I have attended my share of Board Meetings with various organizations over the years. Each one has been met with some degree of success. Many could have benefited from taking the time to be organized properly.
The three obvious factors that contribute to a successful meeting are, Preparation, Execution and Education.
Most Directors of a charity are volunteers, with the exception of the Executive Director. This means that members have a life, family and a job outside of the organization. As a result, many come in ill-prepared for Board Meetings. As a result, a lot of the actual meeting time is spent doing what should have been completed in the 30 days since the last meeting. It's kind of like the young student that completes his homework in the first 15 minutes of the class when it's due. A lot of time is wasted and nothing is accomplished. The issue that should have been addressed during the meeting are then pushed to the following month's agenda. Take the time to complete your responsibilities before the meeting and make everyone happy.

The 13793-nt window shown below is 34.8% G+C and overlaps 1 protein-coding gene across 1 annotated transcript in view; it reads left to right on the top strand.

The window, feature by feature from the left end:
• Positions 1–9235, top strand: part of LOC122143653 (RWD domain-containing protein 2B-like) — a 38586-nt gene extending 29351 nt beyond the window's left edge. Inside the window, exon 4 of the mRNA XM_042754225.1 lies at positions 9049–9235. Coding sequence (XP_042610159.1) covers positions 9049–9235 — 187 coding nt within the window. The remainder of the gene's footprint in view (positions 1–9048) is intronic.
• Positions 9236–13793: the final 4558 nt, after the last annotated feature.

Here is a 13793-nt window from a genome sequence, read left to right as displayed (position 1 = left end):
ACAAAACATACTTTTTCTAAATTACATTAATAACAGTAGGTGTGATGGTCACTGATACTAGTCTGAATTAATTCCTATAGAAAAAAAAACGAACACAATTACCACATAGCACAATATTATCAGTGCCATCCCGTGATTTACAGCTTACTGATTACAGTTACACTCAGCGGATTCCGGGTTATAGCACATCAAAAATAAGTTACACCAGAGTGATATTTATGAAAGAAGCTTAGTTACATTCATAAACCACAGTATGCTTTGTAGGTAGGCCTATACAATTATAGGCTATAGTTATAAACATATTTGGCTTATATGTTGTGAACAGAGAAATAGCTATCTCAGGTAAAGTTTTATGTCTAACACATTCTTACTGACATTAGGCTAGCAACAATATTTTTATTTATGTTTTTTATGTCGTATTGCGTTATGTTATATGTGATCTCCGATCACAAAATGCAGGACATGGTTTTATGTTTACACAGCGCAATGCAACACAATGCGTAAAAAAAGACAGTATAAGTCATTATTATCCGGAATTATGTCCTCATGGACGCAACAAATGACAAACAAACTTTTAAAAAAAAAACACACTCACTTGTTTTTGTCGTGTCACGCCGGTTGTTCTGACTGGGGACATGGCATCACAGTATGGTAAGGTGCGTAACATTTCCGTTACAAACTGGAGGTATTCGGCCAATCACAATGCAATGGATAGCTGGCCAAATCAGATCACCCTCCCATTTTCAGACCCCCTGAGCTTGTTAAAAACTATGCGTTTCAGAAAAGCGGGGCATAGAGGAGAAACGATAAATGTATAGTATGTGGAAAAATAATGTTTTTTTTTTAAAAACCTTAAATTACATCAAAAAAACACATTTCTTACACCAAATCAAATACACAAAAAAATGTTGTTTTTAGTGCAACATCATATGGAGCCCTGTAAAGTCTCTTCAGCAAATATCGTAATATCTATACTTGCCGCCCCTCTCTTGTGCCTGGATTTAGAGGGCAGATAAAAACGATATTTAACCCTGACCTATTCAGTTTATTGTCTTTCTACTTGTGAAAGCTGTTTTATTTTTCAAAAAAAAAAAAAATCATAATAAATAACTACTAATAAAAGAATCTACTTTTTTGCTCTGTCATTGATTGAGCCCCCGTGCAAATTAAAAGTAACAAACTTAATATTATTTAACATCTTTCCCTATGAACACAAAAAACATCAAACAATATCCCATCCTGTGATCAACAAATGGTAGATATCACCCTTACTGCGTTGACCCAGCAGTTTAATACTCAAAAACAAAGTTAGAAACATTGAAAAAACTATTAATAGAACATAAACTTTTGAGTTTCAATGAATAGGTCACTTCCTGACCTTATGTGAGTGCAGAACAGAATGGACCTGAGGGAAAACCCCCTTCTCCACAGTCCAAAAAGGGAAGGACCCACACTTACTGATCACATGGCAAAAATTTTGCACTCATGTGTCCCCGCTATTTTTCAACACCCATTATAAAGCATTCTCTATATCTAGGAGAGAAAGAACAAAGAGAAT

Some Boards are very informal. However, due to some of the legalities that hold charities accountable, board meetings should follow some sort of formal format. This ensures that you meet all of your legal requirements and it also helps to keep everyone on track.
Many Board members are actually very unfamiliar with Board processes. There are guidelines that direct votes, nominations, discussions and issues. This often means that these individuals do not become involved in the process and are essentially ineffective board members. A Board of Directors Manual is a great resource for them to learn on their own, but there should also be some mentoring and hand-holding for new members (or even existing members).
I recently came across this Free Booklet published by CGA of Ontario and I found it to be a great resource. It is concise, yet pretty comprehensive. So, if you don't feel like sitting down and reading Robert's Rules of Order, then download and take a look at this one.